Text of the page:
It is okay to be afraid and anxious…just don’t sit in those emotions for too long.

Hi my loves!

I hope you are all safe and healthy.  Been thinking about what I wanted to write about today. I kept telling myself I wanted to write about something light and funny in the midst of this new reality we are living.

Every time I got an idea and would start to type, my thoughts kept going back to COVID19. I finally gave up and stared at my computer screen. And sat and stared. And I literally heard a voice say, “Write about what you’re feeling because you are not alone.”

And, so I started typing.

Let me go back a bit. A few weeks ago, I was celebrating my birthday in Miami. This is about the time I started to pay a little attention to the news. In my defense, don’t have cable at home, so most of my news comes from social media, 1010 Wins, and friends.

Anyway, I remember in the airport, my best friend pulled out two surgical masks. I was like “Heck no, girl you crazy!!” And laughed as I joked around about how silly we would look. I even took a picture of us in the airplane but it was more of photo op for IG. I also have to say that I probably counted about five other travelers with masks, only one actually covering their face.

While in Miami, my girlfriend who is a nurse (God bless her soul) kept talking about the coronavirus in very serious tones. As serious as you can be while drinking right? Anyway, she kept saying that this virus scared her, that it was going to do a lot of damage.

She kept saying things like, “As of Monday, we will all be zombies.” I was like, “Ok Rick!” (Shout out to TWD fans!!!). But really, I didn’t even take her seriously because I just felt like the news kept saying this was just a different strain of the flu with no vaccine.

I was back at work on March 4 and suddenly I was being bombarded by news out of Italy and Europe and the numbers of cases and/or deaths. My ears perked up, but I can’t say I was worried yet. As is the norm for me, I was still celebrating my birthday (which is a month-long event). I was looking forward to Friday the 13th to meet up with friends at our local bar to continue the celebrations.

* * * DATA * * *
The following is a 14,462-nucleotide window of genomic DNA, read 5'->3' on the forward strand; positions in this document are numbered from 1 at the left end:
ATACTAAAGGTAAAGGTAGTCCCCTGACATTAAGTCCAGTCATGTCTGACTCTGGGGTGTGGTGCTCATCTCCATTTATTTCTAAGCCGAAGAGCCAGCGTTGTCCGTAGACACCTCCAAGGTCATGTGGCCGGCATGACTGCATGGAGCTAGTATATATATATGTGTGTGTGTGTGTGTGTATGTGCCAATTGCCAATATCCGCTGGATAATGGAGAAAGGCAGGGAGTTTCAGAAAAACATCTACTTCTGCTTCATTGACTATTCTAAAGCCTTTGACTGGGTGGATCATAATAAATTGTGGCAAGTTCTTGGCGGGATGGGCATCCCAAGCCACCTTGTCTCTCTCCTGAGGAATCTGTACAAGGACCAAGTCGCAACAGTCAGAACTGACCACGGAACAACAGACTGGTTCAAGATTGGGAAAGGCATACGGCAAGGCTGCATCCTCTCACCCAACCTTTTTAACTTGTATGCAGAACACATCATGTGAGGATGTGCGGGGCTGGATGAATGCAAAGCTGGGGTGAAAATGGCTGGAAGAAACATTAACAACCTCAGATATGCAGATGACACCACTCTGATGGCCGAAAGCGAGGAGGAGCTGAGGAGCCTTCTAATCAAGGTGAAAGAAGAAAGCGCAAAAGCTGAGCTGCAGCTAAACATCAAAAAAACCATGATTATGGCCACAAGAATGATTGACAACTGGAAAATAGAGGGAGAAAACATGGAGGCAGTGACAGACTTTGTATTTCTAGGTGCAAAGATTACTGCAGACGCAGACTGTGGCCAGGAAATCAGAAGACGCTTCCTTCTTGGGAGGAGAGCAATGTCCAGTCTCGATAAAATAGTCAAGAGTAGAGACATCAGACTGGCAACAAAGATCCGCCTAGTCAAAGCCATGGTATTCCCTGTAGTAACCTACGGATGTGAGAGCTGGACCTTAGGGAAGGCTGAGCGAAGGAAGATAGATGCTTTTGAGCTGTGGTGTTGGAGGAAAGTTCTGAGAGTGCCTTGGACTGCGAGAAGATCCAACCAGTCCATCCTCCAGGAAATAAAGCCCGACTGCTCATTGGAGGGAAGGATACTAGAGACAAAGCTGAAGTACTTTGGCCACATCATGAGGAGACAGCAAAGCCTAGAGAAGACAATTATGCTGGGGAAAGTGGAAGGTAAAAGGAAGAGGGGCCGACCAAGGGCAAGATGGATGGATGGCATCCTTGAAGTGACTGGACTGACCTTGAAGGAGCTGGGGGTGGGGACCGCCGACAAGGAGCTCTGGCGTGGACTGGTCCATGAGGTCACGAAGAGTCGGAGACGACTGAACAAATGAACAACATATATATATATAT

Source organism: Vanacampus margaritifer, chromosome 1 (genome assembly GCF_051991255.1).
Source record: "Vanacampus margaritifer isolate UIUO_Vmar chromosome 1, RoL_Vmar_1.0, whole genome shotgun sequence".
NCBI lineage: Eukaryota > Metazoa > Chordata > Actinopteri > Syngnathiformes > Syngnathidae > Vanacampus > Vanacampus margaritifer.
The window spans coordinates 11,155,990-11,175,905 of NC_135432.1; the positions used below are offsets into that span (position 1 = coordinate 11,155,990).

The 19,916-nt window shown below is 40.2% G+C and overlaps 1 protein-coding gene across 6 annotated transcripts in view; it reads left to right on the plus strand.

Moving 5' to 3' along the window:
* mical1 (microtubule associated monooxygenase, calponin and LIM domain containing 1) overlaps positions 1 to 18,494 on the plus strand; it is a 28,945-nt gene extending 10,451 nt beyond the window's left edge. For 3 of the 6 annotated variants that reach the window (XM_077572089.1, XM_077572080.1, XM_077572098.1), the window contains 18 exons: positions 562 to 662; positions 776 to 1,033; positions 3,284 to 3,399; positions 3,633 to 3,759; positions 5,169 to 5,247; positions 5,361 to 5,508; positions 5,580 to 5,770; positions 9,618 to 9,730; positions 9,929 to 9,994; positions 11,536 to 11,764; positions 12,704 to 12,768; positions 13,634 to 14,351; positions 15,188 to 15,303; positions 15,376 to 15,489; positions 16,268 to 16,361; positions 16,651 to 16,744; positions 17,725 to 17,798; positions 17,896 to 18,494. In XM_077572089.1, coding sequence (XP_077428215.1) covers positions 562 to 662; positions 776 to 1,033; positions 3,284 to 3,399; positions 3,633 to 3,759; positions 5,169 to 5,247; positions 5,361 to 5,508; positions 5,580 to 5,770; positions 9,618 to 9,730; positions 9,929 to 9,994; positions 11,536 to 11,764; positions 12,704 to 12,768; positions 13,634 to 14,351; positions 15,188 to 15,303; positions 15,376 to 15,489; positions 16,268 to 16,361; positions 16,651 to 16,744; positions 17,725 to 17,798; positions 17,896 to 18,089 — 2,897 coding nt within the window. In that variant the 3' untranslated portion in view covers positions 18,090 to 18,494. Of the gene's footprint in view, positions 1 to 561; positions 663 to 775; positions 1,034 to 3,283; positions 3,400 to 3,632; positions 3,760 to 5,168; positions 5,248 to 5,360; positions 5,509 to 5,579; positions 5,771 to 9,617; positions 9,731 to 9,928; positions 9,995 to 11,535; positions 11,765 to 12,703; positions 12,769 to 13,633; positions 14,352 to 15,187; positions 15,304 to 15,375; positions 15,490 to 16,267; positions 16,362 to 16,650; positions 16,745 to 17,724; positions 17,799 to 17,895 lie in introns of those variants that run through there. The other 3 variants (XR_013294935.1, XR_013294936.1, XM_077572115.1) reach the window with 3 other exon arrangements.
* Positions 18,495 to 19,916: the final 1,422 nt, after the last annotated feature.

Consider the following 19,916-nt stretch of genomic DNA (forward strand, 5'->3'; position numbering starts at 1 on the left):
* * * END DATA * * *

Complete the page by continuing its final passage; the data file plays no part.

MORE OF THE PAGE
And this is where I think I started to feel a little rise of panic in my chest. That night, that Friday night, the bar which is typically crowded with diners, drinkers, and karaokers every week was eerily empty.

There were about 20 of us in there including the employees. Very few people were singing. I was kind of like oh, ok. What’s happening? That Sunday evening, we received the email that the school I worked in was closed until the end of the month. It felt so surreal, like what do you mean schools are closed. As I watched the news that Sunday more and more districts shut down. That was my first panic attack.

Since then I’ve been social distancing and isolated at home for 15 days with my 20 year old. Rough! Friday, I got laid off from my job and that was my second meltdown. I wanted to take a xany and sleep and wake up to find out this is all just a bad dream. As we all know it’s not.

Over the last two weeks, I’ve had three anxiety attacks, usually at night, when I start to pray for all the people I kept hearing about that are testing positive and/or very sick. Friends I was working with before the shutdown.